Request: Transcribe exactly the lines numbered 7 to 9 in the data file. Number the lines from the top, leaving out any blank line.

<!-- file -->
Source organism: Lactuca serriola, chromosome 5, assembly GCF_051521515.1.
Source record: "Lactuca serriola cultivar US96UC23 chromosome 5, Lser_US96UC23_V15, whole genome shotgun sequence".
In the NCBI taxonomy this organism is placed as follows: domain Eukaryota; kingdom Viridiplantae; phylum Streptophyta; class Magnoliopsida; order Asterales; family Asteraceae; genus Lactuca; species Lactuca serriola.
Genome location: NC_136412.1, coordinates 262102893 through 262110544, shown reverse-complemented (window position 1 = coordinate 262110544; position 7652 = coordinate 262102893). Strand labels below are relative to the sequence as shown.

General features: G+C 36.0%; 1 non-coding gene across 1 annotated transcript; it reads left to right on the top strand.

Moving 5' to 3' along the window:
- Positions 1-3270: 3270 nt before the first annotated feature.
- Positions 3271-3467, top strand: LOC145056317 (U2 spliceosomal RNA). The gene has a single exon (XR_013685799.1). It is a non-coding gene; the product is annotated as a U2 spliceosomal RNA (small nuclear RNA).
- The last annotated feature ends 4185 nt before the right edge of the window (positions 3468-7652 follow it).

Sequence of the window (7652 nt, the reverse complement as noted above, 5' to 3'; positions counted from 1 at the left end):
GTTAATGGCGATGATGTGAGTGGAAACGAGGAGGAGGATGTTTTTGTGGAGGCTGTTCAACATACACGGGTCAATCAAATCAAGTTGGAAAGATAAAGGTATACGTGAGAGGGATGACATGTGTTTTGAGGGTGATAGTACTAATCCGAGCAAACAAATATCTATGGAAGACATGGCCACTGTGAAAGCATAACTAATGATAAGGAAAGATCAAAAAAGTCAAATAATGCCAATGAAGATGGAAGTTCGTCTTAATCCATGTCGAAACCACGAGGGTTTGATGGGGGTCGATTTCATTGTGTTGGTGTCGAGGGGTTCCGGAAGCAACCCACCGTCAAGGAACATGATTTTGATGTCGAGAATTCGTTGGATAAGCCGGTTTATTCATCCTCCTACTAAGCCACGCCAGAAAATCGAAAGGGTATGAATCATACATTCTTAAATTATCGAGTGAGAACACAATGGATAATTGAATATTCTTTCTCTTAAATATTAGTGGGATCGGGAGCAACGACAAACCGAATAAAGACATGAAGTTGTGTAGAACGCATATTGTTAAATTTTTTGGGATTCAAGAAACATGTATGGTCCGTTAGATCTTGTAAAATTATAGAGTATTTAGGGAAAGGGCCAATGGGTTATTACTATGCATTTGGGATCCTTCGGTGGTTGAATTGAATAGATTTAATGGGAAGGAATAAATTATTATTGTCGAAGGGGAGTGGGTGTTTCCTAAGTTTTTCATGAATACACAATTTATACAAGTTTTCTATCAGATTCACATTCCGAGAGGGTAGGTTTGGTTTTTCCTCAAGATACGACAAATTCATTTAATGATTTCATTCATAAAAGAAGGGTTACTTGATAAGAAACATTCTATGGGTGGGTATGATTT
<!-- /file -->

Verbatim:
- Positions 1-3270: 3270 nt before the first annotated feature.
- Positions 3271-3467, top strand: LOC145056317 (U2 spliceosomal RNA). The gene has a single exon (XR_013685799.1). It is a non-coding gene; the product is annotated as a U2 spliceosomal RNA (small nuclear RNA).
- The last annotated feature ends 4185 nt before the right edge of the window (positions 3468-7652 follow it).